And all the while, a terrible secret about the expulsion hangs over them, threatening to tear the family apart.

From the green hilltops of Kampala, to the terraced houses of London, Neema Shah’s extraordinarily moving debut Kololo Hill explores what it means to leave your home behind, what it takes to start again, and the lengths some will go to protect their loved ones.

Release date: February 18

Caul Baby, Morgan Jerkins

Synopsis: New York Times bestselling author Morgan Jerkins makes her fiction debut with this electrifying novel, for fans of Ta-Nehisi Coates and Jacqueline Woodson, that brings to life one powerful and enigmatic family in a tale rife with secrets, betrayal, intrigue, and magic.

Laila desperately wants to become a mother, but each of her previous pregnancies has ended in heartbreak. This time has to be different, so she turns to the Melancons, an old and powerful Harlem family known for their caul, a precious layer of skin that is the secret source of their healing power.

When a deal for Laila to acquire a piece of caul falls through, she is heartbroken, but when the child is stillborn, she is overcome with grief and rage. What she doesn’t know is that a baby will soon be delivered in her family—by her niece, Amara, an ambitious college student—and delivered to the Melancons to raise as one of their own. Hallow is special: she’s born with a caul, and their matriarch, Maman, predicts the girl will restore the family’s prosperity.

Growing up, Hallow feels that something in her life is not right. Did Josephine, the woman she calls mother, really bring her into the world? Why does her cousin Helena get to go to school and roam the streets of New York freely while she’s confined to the family’s decrepit brownstone?

As the Melancons’ thirst to maintain their status grows, Amara, now a successful lawyer running for district attorney, looks for a way to avenge her longstanding grudge against the family. When mother and daughter cross paths, Hallow will be forced to decide where she truly belongs.  

 Engrossing, unique, and page-turning, Caul Baby illuminates the search for familial connection, the enduring power of tradition, and the dark corners of the human heart.

Release date: April 6

 The Other Black Girl, Zakiya Dalila Harris

Synopsis: Get Out meets The Devil Wears Prada in this electric debut about the tension that unfurls when two young Black women meet against the starkly white backdrop of New York City book publishing.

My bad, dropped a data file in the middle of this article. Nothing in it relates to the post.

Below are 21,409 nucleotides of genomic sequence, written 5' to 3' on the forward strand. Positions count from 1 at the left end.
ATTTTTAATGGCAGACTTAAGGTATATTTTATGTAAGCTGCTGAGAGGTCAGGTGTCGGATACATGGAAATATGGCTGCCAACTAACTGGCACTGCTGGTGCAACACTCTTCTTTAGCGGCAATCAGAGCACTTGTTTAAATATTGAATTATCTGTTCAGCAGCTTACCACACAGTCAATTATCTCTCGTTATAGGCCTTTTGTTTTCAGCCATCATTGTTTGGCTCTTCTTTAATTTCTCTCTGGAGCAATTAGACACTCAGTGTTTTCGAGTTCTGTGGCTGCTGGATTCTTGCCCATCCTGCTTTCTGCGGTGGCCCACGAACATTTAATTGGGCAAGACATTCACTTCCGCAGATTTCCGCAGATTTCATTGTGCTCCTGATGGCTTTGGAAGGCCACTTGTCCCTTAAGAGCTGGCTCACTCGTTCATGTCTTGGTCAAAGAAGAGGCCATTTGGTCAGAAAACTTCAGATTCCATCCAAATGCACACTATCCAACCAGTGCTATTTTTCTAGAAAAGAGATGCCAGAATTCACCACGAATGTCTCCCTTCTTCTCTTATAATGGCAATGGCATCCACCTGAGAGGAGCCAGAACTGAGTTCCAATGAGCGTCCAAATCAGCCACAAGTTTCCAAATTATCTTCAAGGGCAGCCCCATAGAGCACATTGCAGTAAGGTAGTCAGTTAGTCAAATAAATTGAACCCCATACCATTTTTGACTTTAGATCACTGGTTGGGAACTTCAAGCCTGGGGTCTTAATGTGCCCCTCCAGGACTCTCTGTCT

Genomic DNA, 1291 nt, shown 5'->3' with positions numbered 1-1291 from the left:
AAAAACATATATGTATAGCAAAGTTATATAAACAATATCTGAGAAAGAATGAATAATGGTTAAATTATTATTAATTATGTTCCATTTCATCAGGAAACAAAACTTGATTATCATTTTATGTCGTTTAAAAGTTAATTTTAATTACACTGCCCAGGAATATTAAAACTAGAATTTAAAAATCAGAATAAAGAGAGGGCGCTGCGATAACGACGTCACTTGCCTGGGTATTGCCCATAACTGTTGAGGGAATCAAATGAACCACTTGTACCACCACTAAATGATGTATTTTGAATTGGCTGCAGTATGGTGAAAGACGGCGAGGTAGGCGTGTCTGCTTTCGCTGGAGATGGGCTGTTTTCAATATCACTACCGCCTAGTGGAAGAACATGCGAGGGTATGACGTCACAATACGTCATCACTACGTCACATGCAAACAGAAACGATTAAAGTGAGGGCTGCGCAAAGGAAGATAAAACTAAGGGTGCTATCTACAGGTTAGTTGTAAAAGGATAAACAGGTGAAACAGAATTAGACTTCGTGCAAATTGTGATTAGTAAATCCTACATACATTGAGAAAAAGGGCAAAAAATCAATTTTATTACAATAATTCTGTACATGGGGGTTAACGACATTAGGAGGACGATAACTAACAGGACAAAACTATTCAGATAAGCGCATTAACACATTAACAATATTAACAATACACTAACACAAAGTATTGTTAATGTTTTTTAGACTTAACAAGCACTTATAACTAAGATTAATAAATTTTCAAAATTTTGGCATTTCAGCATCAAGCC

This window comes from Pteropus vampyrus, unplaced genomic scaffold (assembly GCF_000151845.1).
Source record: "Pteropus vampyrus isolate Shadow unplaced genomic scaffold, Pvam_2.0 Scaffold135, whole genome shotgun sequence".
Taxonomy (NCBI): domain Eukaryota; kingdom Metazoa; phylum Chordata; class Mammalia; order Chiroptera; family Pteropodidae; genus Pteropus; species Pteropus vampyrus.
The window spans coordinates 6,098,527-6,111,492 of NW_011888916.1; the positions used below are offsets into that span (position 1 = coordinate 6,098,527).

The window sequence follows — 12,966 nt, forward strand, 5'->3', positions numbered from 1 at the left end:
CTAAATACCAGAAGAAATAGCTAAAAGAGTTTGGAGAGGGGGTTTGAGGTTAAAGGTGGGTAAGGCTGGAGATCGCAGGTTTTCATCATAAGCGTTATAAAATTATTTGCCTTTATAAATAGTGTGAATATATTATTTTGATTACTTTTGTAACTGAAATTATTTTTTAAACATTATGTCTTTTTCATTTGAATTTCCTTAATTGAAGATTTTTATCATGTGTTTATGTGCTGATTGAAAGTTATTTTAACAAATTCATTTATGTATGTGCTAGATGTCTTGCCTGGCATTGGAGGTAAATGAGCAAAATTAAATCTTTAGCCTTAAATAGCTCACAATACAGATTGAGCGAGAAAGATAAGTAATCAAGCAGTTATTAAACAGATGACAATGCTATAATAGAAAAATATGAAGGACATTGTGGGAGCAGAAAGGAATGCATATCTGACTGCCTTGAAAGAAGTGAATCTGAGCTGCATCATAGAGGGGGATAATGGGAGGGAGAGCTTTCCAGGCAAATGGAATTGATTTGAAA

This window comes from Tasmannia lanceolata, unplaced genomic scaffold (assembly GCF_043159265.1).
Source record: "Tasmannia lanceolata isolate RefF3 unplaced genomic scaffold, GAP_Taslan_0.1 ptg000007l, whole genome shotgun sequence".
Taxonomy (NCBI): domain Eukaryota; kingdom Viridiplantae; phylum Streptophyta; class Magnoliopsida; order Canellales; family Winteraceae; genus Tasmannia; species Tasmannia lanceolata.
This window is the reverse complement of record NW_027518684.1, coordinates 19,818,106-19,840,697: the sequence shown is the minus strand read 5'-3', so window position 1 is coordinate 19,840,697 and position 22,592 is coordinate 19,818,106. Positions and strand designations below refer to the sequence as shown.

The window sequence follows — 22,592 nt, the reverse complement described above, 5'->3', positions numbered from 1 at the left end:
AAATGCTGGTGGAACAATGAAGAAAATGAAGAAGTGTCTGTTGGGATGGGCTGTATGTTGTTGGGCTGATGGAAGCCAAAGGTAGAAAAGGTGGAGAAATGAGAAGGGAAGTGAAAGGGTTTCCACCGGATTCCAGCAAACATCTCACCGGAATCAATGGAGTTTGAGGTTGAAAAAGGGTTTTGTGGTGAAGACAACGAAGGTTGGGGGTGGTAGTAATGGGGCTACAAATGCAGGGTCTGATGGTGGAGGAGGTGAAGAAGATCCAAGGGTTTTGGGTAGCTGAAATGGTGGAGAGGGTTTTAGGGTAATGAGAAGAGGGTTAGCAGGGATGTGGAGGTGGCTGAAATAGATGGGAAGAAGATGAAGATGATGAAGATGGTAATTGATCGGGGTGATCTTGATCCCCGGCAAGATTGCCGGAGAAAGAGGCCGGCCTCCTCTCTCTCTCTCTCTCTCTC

Twenty-six-year-old editorial assistant Nella Rogers is tired of being the only Black employee at Wagner Books. Fed up with the isolation and microaggressions, she’s thrilled when Harlem-born and bred Hazel starts working in the cubicle beside hers. They’ve only just started comparing natural hair care regimens, though, when a string of uncomfortable events elevates Hazel to Office Darling, and Nella is left in the dust.

Then the notes begin to appear on Nella’s desk: LEAVE WAGNER. NOW.

It’s hard to believe Hazel is behind these hostile messages. But as Nella starts to spiral and obsess over the sinister forces at play, she soon realizes that there’s a lot more at stake than just her career.

A whip-smart and dynamic thriller and sly social commentary that is perfect for anyone who has ever felt manipulated, threatened, or overlooked in the workplace, The Other Black Girl will keep you on the edge of your seat until the very last twist.

Release date: June 1

The Chosen and the Beautiful, Nghi Vo

Synopsis: Immigrant. Socialite. Magician.

Jordan Baker grows up in the most rarefied circles of 1920s American society―she has money, education, a killer golf handicap, and invitations to some of the most exclusive parties of the Jazz Age. She’s also queer, Asian, adopted, and treated as an exotic attraction by her peers, while the most important doors remain closed to her.

But the world is full of wonders: infernal pacts and dazzling illusions, lost ghosts and elemental mysteries. In all paper is fire, and Jordan can burn the cut paper heart out of a man. She just has to learn how.

Nghi Vo’s debut novel reinvents this classic of the American canon as a coming-of-age story full of magic, mystery, and glittering excess, and introduces a major new literary voice.

Release date: June 1


In this list, I usually enumerate books written by authors whose works I have never read before. This year, I added one memoir because I missed my goal in 2019 of reading at least one non-fiction book. On top of these eleven books, I am also looking forward to the new releases of writers who I adore. Amongst these comeback works I am looking forward to in 2021 are the following:

  1. My Year Abroad by Chang-Rae Lee – February 9
  2. Klara and the Sun by Kazuo Ishiguro – March 2
  3. The Committed by Viet Thanh Nguyen – March 2
  4. How Beautiful We Were by Imbolo Mbue – March 9
  5. Whereabouts by Jhumpa Lahiri – May 4

I am fervently hoping that I get to finally complete all books in my yearly list. How about you fellow readers, what books do you look forward to in 2020? Please share them in the comment box or you can do your own list and tag me. It would be a pleasure going through your own lists.